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In chapter 2 of "Complex Analysis" by Lars V. Alfors, the author concluded that "a real function of a complex variable either has the derivative 0 or else the derivative does not exist."

$\displaystyle \lim_{h \to 0} \frac{f(x+h+iy)-f(x+iy)}{h}$ is a real.

$\displaystyle \lim_{k \to 0} \frac{f(x+i(y+k))-f(x+iy)}{ik}$ is a pure imaginary number.

If both are the same, it must be 0. I understand this argument, but I came up with a question.

If we write a complex function $f$ of a complex variable $z$ as a sum $f(z)=u(z)+iv(z)$ where $u,v$ are real function of a complex variable, the only possible derivative of $f$ would seem to be only 0 according to the above conclusion. I know that this is ridiculous and there are plenty of counter examples ($f(z)=z, f(z)=z^2,...$), but I cannot find out what's wrong with my argument.

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You argument above, showing that the only possible derivative of $f$ is $0$, assumes that $f$ is real. – Stefan Smith Oct 25 '12 at 22:19
@bogus $f=u+iv$ and i means an imaginary number and $v$ doesn't necessarily identically vanish. So I don't think I assumed that $f$ is real though. – Tengu Oct 26 '12 at 22:05
how do you know your first limit above is real and your second limit above is pure imaginary unless $f$ is real? – Stefan Smith Oct 28 '12 at 17:14
@bogus Sorry I don't quite understand what you mean. – Tengu Oct 30 '12 at 20:33
@bogus Ah I understood what you meant. Of course, $f$ in the first half of my question is real function. But in the second half, $f$ means a complex function. I wrote "...a complex function $f$..." – Tengu Oct 30 '12 at 20:46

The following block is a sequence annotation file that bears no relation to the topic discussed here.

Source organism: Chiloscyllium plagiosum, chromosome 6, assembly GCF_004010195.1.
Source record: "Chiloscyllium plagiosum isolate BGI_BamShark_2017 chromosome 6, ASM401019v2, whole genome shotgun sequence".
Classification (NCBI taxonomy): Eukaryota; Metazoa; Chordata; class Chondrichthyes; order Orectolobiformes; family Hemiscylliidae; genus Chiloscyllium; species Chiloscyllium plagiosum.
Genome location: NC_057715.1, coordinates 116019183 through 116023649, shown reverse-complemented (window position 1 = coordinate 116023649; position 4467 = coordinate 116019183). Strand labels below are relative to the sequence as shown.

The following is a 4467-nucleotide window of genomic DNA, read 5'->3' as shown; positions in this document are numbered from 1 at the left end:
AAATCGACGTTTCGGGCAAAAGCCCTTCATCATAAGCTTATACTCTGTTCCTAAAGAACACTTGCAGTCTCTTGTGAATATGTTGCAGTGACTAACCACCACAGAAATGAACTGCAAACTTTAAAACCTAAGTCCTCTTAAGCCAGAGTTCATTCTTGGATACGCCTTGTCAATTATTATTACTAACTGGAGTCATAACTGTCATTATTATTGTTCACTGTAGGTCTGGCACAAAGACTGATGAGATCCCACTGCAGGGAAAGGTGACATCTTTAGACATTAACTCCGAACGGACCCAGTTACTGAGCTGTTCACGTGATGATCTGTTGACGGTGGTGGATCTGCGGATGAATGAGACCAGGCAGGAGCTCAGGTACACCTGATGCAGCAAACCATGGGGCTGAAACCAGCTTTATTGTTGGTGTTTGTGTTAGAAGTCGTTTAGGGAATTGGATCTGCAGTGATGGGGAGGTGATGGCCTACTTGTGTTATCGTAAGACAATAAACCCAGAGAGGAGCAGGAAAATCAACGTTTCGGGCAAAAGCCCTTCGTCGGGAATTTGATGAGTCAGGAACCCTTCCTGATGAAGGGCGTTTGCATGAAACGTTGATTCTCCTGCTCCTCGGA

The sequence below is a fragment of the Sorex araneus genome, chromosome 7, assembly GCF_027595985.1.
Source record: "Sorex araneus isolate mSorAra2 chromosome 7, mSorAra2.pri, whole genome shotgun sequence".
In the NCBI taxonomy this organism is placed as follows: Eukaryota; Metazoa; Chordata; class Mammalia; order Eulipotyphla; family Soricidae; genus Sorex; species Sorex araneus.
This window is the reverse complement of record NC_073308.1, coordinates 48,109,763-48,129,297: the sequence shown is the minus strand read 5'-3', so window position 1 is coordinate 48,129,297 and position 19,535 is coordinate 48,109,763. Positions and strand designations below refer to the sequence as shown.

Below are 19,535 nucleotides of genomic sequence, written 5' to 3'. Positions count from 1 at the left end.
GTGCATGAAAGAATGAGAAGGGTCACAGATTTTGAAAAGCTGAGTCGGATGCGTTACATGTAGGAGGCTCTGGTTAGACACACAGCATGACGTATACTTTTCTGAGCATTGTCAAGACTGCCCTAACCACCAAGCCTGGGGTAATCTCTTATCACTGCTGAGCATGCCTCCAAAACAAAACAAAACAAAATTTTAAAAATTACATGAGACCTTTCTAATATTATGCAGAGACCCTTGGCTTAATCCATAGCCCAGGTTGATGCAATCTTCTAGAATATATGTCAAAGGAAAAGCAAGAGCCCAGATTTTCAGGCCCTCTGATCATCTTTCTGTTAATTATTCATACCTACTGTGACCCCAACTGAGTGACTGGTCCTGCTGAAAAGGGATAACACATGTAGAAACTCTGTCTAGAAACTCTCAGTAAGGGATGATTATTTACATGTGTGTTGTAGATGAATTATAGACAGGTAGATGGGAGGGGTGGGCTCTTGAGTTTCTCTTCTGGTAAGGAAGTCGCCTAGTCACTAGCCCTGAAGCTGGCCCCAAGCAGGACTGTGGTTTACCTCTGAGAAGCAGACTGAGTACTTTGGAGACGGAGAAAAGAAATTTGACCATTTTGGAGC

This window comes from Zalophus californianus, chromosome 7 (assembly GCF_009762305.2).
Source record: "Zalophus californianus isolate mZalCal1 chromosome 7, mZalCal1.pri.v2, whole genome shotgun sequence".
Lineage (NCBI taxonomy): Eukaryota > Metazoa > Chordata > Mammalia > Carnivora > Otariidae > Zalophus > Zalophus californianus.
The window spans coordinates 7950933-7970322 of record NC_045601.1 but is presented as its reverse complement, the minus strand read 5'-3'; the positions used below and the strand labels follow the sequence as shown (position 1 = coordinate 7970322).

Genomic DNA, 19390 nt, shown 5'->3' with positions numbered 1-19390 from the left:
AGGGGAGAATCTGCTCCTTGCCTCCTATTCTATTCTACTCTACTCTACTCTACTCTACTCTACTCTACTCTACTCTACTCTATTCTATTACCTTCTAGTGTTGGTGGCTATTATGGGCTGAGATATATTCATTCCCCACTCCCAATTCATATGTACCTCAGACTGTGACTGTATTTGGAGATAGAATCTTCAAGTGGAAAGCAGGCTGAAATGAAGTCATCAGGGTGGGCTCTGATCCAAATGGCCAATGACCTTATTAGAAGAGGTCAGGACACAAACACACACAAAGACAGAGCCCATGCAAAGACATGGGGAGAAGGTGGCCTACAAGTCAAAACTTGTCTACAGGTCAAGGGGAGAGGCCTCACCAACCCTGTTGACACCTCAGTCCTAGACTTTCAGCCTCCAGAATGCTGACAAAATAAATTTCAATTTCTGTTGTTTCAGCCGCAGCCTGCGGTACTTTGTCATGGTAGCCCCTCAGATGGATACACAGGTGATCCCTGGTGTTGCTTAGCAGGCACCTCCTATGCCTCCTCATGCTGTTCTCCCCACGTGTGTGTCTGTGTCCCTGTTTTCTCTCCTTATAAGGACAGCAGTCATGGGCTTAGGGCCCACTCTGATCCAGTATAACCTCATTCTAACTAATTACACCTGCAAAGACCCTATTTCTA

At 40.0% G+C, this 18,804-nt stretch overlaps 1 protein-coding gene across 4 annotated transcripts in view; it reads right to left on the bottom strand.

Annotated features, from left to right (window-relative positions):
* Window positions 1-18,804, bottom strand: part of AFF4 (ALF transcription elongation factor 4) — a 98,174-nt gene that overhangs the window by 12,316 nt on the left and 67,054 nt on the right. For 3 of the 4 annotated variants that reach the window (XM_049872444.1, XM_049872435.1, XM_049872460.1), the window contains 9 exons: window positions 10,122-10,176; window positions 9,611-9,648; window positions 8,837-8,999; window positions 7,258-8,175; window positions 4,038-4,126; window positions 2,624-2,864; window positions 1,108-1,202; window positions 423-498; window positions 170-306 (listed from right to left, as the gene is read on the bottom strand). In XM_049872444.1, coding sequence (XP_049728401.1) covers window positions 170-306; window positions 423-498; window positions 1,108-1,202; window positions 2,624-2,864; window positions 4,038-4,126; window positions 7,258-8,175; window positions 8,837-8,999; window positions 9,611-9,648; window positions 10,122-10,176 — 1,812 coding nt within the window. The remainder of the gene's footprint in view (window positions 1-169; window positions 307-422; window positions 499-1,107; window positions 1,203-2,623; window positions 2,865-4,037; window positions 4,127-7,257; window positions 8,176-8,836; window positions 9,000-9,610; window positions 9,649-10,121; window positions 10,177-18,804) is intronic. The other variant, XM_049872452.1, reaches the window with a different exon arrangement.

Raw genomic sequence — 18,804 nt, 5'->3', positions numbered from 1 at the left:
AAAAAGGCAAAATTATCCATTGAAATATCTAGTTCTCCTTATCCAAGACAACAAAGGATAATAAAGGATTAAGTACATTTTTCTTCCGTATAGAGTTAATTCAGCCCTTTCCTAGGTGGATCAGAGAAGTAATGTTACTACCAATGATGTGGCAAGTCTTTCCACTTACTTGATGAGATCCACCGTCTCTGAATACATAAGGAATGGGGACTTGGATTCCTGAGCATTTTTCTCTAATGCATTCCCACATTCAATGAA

up vote 0 down vote accepted

What's wrong is that $f = u + i v$ may have a derivative without $u$ and $v$ having derivatives.

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If $f$ has a derivative, $u,v$ must have derivatives? – Tengu Oct 25 '12 at 0:38
@Tengu: No, it's the other way around. If $f$ is differentiable, then $u$ and $v$ are either both $0$ (and thus $f=0$) or neither of them is differentiable. – kahen Oct 25 '12 at 0:45
@kahen Oh then could you point out what's wrong with the following? $z(t)=x(t)+iy(t)$, $z$ differentiable at $t=a$, and $z'(a)=p+iq$. For each $\varepsilon >0$, there exists $\delta >0$ such that $|h|<\delta$ implies $\displaystyle \left | \frac{z(a+h)-z(a)}{h}-z'(a) \right|<\varepsilon$ $\to\displaystyle \left | \left( \frac{x(a+h)-x(a)}{h}-p \right)+i\left( \frac{y(a+h)-y(a)}{h}-q \right) \right |<\varepsilon$ – Tengu Oct 25 '12 at 0:52
$\to\displaystyle \sqrt{\left ( \frac{x(a+h)-x(a)}{h}-p \right)^2+ \left (\frac{y(a+h)-y(a)}{h}-q \right)^2}<\varepsilon$ Thus $u, v$ have the limits at $t=a$. Since this is true for every t, $z'(t)=x'(t)+iy'(t)$. – Tengu Oct 25 '12 at 0:53

$f$ is differentiable in the complex sense if and only if $u$ and $v$ satisfy the Cauchy-Riemann equations, $u_x = v_y$ and $u_y = -v_x$. If $v \equiv 0$, then $u_x \equiv u_y \equiv =0$ and $u$ is constant, hence $f$ is constant, and its derivative is $0$.

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